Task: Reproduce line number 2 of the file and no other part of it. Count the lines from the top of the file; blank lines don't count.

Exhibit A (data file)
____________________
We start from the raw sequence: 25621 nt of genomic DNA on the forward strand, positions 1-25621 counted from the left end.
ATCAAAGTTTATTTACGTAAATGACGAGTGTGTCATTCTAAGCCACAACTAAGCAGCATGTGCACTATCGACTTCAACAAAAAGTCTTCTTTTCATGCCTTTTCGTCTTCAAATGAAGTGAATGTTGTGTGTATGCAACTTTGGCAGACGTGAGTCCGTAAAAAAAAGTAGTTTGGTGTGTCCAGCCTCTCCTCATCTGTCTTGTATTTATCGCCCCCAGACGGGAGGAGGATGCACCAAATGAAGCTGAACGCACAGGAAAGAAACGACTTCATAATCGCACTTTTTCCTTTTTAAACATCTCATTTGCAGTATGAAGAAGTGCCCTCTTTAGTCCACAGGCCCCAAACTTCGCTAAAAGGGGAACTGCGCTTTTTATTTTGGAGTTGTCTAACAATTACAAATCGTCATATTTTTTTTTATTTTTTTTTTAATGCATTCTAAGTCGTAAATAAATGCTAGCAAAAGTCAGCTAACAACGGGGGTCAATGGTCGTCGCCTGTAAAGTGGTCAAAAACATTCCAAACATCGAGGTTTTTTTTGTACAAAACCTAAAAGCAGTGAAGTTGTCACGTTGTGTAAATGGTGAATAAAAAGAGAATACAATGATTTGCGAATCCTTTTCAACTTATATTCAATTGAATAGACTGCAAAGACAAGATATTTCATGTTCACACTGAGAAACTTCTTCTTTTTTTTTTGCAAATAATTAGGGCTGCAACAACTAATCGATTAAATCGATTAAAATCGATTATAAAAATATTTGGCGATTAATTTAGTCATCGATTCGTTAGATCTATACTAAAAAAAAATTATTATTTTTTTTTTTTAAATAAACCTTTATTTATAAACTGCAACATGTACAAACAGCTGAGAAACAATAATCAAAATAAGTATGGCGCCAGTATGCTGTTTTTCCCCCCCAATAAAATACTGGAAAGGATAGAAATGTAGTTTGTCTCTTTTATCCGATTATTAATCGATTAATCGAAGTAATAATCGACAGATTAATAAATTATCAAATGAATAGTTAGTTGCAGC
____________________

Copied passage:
ATCAAAGTTTATTTACGTAAATGACGAGTGTGTCATTCTAAGCCACAACTAAGCAGCATGTGCACTATCGACTTCAACAAAAAGTCTTCTTTTCATGCCTTTTCGTCTTCAAATGAAGTGAATGTTGTGTGTATGCAACTTTGGCAGACGTGAGTCCGTAAAAAAAAGTAGTTTGGTGTGTCCAGCCTCTCCTCATCTGTCTTGTATTTATCGCCCCCAGACGGGAGGAGGATGCACCAAATGAAGCTGAACGCACAGGAAAGAAACGACTTCATAATCGCACTTTTTCCTTTTTAAACATCTCATTTGCAGTATGAAGAAGTGCCCTCTTTAGTCCACAGGCCCCAAACTTCGCTAAAAGGGGAACTGCGCTTTTTATTTTGGAGTTGTCTAACAATTACAAATCGTCATATTTTTTTTTATTTTTTTTTTAATGCATTCTAAGTCGTAAATAAATGCTAGCAAAAGTCAGCTAACAACGGGGGTCAATGGTCGTCGCCTGTAAAGTGGTCAAAAACATTCCAAACATCGAGGTTTTTTTTGTACAAAACCTAAAAGCAGTGAAGTTGTCACGTTGTGTAAATGGTGAATAAAAAGAGAATACAATGATTTGCGAATCCTTTTCAACTTATATTCAATTGAATAGACTGCAAAGACAAGATATTTCATGTTCACACTGAGAAACTTCTTCTTTTTTTTTTGCAAATAATTAGGGCTGCAACAACTAATCGATTAAATCGATTAAAATCGATTATAAAAATATTTGGCGATTAATTTAGTCATCGATTCGTTAGATCTATACTAAAAAAAAATTATTATTTTTTTTTTTTAAATAAACCTTTATTTATAAACTGCAACATGTACAAACAGCTGAGAAACAATAATCAAAATAAGTATGGCGCCAGTATGCTGTTTTTCCCCCCCAATAAAATACTGGAAAGGATAGAAATGTAGTTTGTCTCTTTTATCCGATTATTAATCGATTAATCGAAGTAATAATCGACAGATTAATAAATTATCAAATGAATAGTTAGTTGCAGC